Among India’s many different pilgrimage sites, particular ones are traditionally viewed as being especially holy for a variety of different mythological reasons. Preeminent among this listing are the Sapta Puri or Seven Sacred Cities and the four Dhamas or “Divine Abodes” (for more information on the Dhamas, see the photos and text for Rameshvaram, on this web site). The Seven Sacred Cities of Ayodhya, Mathura, Haridwar, Banaras, Kanchi, Ujjain and Dwarka are known asMokshada, meaning ‘Bestower of Liberation’, and these sites are believed to confer liberation upon all persons who die within their boundaries. Dwarka, one of these seven sacred cities, is also listed among the Four Divine Abodes.
Seldom visited by westerners because of its remote location in the western state of Gujarat, the fascinating and extremely beautiful Jagatmandir temple is bordered on one side by the ocean coast and on the other side by the town of Dwarka. One of India’s oldest and most venerated pilgrimage sites, Dwarka’s archaeological and historical background is shrouded in mystery. Mythologically, Dwarka – or Dvaravati as it is known in Sanskrit – was the site chosen by Garuda, the Divine Eagle, who brought Krishna here when he departed Mathura. Krishna founded the beautiful city and lived there the remaining years of his life until he died (according to legend) in 3102 BC. Scholars confer that the oldest parts of the Jagatmandir temple may only date to the reconstructions of the Gupta period in 413 AD.
In the 7th century the sage Shankaracharya established four great monasteries in the cardinal directions of the country (Sringeri in the south, Puri in the east, Joshimath in the north, and Dwarka in the west). This emphasis on Dwarka further increased its importance as a pilgrimage destination. The original temples were destroyed during the 11th century by Muslim armies; frequently rebuilt, they continued to be attacked by the Muslims through the 15th century. The existing temple of Jagatmandir, also known as Sri Dwarkadish, dates from a 1730 rebuilding. It is 52 meters tall, and enshrines an idol called Sri Ranchhodrayji. The temple stands five storeys tall and is built on 72 pillars.
Students of the science of archaeoastronomy will recognize significance in this number 72, one of the most important numbers in the so-called ‘precessional code’ (re)discovered by the scholars Santillana and von Dechend. The astronomical phenomenon of precession concerns the very slow wobble of the axis of the earth and its effect for earth-bound observers of a gradual and cyclical slippage of the belt of the zodiac against the rising point of the sun. This precessional slippage operates at the rate of one degree every 72 years and means that each constellation houses the sun for an average of 2160 years. All twelve constellations take 25,920 years to pass completely through the cycle. These numbers of 72, 2160, 25,920 and various permutations of them have been shown by Santillana and von Dechend, in their book Hamlet’s Mill, to be mysteriously present in ancient myths and sacred architecture all around the world. While little archaeoastronomical study of Jagatmandir temple has so far been conducted, the presence of the number 72 in so important a part of the temple’s architecture suggests that future studies will result in many fascinating revelations.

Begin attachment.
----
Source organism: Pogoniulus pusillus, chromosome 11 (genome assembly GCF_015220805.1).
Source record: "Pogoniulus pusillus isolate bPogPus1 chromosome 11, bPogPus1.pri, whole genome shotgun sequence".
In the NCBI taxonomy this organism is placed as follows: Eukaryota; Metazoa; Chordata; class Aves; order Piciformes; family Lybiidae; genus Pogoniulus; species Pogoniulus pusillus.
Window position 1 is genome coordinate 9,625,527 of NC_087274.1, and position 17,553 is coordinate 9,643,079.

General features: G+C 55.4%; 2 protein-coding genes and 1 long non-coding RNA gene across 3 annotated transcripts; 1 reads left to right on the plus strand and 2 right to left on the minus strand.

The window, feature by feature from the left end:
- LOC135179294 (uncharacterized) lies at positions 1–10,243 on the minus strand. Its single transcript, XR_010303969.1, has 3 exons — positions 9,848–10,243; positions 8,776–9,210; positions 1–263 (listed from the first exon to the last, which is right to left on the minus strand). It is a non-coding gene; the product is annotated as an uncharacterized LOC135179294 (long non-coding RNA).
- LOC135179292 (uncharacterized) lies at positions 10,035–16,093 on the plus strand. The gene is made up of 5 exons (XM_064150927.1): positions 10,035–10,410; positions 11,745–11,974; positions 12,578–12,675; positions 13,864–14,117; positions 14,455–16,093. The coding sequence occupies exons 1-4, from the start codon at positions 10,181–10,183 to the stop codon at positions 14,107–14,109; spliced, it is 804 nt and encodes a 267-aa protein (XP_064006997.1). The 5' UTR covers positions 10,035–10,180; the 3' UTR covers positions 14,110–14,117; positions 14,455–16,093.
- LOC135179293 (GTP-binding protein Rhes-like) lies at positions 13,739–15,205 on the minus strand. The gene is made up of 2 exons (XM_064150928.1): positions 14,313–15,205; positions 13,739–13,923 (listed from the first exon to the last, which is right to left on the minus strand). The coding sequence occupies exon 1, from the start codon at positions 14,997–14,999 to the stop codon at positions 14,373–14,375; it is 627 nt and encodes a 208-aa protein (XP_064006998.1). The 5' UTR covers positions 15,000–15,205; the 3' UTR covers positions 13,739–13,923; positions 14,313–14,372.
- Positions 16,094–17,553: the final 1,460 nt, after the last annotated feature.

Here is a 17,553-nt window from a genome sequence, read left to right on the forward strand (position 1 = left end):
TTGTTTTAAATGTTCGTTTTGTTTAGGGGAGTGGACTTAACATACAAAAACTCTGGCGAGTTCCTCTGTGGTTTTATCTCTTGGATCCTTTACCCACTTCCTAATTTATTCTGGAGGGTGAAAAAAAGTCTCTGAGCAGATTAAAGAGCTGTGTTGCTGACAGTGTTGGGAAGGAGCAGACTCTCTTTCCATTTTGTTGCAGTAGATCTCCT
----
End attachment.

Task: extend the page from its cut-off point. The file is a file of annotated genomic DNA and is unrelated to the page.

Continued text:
Besides being a Sapta Puri, a Dhama, and a Shankaracharya Mutt, Dwarka is also visited by large numbers of pilgrims because of its association with the great bhakti saint Mira Bai. One of India’s most popular saints, Mira Bai renounced her splendid life as the wife of a powerful 16th century king to dedicate her days to the worship of Lord Krishna. Mira Bai followed the spiritual path known as Bhakti Yoga, which is characterized by a devotional love of god. Much easier to practice (and perhaps more efficient at producing spiritual enlightenment) than other yogic methods which require textual study and great discipline, Bhakti Yoga is the primary religious method of India’s teeming masses. The path of the Bhakti yogi is essentially the practice of invoking the presence of the divine through adoration of a statue, icon or painting of a deity. In Mira Bai’s case, as with many other saints in India’s long history, this invocation called forth not only the felt presence of the deity but actually a living, moving form of Krishna. Similar to the physical apparitions of Mary and Christ to devoted Christians, Krishna visited Mira Bai to eat, sing, dance and play with her. Mira Bai lived the final years of her life in Dwarka and there wrote to Krishna her immortal poems of love. Krishna, the preeminent devotional deity in Hinduism is venerated here and legions of bhakti yogis such as Mira Bai have infused the temple with a power of love. The pilgrimage shrine of Jagatmandir in Dwarka is thus highly charged with the quality or energy of devotion and will awaken and amplify that quality in visiting pilgrims.
Ancient legends of Dwarka tell that the holy city was long ago entirely swept away by a great wave of water. This legend, disregarded by contemporary historians and archaeologists, has recently been given credence by findings of the new science of inundation mapping, which produces accurate models of ancient shorelines at specific dates. The legend has been given further support by oceanographic studies which have proven the existence of submerged temple structures off the coast of Dwarka.
Other sacred sites associated with Krishna are Mathura, Vrindivana, Gokula, Barsana, Govardhana and Kuruksetra.
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